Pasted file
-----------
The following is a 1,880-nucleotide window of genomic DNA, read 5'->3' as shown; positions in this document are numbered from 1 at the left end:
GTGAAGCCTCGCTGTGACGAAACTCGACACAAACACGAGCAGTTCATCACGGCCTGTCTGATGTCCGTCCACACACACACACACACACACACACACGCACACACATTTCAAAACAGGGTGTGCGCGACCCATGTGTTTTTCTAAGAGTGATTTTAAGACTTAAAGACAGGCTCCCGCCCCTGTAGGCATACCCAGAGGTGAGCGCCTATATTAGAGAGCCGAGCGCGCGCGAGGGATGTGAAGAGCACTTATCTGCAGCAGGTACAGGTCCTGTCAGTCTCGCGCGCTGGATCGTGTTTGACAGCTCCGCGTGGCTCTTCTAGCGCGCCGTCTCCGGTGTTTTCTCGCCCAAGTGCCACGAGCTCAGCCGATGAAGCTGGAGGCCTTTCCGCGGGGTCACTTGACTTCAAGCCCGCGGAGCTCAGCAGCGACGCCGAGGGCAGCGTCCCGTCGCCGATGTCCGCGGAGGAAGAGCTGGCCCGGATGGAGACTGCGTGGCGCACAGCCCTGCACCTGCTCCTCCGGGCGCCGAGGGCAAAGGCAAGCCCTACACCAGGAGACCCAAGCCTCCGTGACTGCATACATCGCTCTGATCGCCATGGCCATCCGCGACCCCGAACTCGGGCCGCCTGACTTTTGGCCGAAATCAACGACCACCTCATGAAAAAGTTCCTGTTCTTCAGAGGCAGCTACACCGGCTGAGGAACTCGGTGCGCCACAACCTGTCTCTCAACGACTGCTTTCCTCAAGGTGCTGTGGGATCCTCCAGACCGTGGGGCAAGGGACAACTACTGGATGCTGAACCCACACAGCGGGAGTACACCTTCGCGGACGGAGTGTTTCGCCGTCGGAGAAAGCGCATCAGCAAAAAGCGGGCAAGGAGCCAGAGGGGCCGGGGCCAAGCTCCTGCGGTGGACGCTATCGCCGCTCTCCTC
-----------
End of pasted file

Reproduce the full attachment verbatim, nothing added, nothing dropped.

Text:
The following is a 1,880-nucleotide window of genomic DNA, read 5'->3' as shown; positions in this document are numbered from 1 at the left end:
GTGAAGCCTCGCTGTGACGAAACTCGACACAAACACGAGCAGTTCATCACGGCCTGTCTGATGTCCGTCCACACACACACACACACACACACACACGCACACACATTTCAAAACAGGGTGTGCGCGACCCATGTGTTTTTCTAAGAGTGATTTTAAGACTTAAAGACAGGCTCCCGCCCCTGTAGGCATACCCAGAGGTGAGCGCCTATATTAGAGAGCCGAGCGCGCGCGAGGGATGTGAAGAGCACTTATCTGCAGCAGGTACAGGTCCTGTCAGTCTCGCGCGCTGGATCGTGTTTGACAGCTCCGCGTGGCTCTTCTAGCGCGCCGTCTCCGGTGTTTTCTCGCCCAAGTGCCACGAGCTCAGCCGATGAAGCTGGAGGCCTTTCCGCGGGGTCACTTGACTTCAAGCCCGCGGAGCTCAGCAGCGACGCCGAGGGCAGCGTCCCGTCGCCGATGTCCGCGGAGGAAGAGCTGGCCCGGATGGAGACTGCGTGGCGCACAGCCCTGCACCTGCTCCTCCGGGCGCCGAGGGCAAAGGCAAGCCCTACACCAGGAGACCCAAGCCTCCGTGACTGCATACATCGCTCTGATCGCCATGGCCATCCGCGACCCCGAACTCGGGCCGCCTGACTTTTGGCCGAAATCAACGACCACCTCATGAAAAAGTTCCTGTTCTTCAGAGGCAGCTACACCGGCTGAGGAACTCGGTGCGCCACAACCTGTCTCTCAACGACTGCTTTCCTCAAGGTGCTGTGGGATCCTCCAGACCGTGGGGCAAGGGACAACTACTGGATGCTGAACCCACACAGCGGGAGTACACCTTCGCGGACGGAGTGTTTCGCCGTCGGAGAAAGCGCATCAGCAAAAAGCGGGCAAGGAGCCAGAGGGGCCGGGGCCAAGCTCCTGCGGTGGACGCTATCGCCGCTCTCCTC